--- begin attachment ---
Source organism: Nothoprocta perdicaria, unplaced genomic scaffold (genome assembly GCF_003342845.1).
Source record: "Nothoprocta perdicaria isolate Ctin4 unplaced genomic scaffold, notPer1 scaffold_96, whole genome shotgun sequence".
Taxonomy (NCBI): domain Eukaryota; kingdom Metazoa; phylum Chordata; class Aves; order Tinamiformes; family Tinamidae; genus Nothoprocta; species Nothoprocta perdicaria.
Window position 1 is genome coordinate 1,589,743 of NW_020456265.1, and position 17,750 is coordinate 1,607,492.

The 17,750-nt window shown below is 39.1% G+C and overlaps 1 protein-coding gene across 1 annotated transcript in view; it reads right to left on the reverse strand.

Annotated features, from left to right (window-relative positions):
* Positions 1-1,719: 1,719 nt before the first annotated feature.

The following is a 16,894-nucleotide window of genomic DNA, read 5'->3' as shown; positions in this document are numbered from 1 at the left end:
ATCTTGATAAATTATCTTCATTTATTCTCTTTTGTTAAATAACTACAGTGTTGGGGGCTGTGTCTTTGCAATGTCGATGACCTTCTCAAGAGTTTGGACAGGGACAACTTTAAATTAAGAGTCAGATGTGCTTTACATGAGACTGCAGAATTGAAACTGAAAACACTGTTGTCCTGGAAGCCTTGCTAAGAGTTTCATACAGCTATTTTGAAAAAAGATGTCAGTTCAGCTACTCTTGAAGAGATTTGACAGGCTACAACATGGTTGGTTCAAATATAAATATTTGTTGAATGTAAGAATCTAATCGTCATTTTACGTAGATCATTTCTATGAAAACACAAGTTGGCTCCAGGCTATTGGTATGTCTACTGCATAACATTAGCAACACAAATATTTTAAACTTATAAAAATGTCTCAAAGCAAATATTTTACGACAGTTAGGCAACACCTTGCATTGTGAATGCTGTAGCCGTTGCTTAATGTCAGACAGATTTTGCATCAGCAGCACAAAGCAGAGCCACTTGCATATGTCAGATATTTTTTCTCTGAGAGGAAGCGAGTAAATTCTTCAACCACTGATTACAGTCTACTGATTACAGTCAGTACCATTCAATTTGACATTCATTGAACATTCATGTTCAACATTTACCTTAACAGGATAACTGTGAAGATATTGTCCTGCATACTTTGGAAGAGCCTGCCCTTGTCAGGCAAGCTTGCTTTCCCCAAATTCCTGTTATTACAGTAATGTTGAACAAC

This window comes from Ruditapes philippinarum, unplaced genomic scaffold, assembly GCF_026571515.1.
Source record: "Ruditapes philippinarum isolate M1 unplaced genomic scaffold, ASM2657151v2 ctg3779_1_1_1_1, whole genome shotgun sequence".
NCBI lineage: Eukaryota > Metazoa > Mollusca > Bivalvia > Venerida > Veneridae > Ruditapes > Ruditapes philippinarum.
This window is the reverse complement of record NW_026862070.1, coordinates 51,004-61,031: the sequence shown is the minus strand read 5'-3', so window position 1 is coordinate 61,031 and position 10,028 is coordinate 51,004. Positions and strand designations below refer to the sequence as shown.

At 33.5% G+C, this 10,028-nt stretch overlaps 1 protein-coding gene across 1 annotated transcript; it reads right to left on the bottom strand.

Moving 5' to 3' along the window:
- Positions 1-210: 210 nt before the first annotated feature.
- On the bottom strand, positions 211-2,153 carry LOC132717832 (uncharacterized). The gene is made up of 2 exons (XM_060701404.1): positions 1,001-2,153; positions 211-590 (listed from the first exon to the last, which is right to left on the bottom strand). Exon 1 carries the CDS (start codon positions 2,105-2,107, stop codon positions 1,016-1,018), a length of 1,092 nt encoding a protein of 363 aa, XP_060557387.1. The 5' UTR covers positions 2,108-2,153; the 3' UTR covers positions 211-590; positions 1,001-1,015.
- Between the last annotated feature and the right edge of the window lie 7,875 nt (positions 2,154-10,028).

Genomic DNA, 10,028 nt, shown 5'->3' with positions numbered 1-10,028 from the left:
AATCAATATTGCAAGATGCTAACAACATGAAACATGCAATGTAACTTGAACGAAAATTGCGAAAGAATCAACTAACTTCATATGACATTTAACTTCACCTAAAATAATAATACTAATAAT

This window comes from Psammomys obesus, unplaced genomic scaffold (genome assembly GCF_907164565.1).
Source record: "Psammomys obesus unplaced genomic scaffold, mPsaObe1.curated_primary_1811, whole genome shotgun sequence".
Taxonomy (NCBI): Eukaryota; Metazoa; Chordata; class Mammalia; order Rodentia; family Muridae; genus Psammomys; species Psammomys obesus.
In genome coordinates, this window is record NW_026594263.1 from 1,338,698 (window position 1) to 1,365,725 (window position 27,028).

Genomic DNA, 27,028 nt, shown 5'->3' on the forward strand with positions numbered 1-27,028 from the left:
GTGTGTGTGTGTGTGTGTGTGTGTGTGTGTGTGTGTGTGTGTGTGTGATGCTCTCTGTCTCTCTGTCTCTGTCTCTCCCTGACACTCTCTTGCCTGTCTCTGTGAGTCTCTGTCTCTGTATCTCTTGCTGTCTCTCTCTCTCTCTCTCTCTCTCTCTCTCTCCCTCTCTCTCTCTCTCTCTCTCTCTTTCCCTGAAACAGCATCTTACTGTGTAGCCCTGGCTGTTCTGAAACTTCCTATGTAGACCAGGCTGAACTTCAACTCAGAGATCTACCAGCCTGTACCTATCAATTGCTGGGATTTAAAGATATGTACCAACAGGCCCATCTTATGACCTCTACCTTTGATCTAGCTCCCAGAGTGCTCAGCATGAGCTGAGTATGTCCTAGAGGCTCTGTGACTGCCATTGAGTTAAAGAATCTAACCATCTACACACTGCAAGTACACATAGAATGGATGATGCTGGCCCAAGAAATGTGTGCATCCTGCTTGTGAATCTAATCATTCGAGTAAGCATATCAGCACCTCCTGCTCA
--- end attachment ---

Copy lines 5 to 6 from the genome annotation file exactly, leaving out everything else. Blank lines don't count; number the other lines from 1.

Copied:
The 17,750-nt window shown below is 39.1% G+C and overlaps 1 protein-coding gene across 1 annotated transcript in view; it reads right to left on the reverse strand.

Annotated features, from left to right (window-relative positions):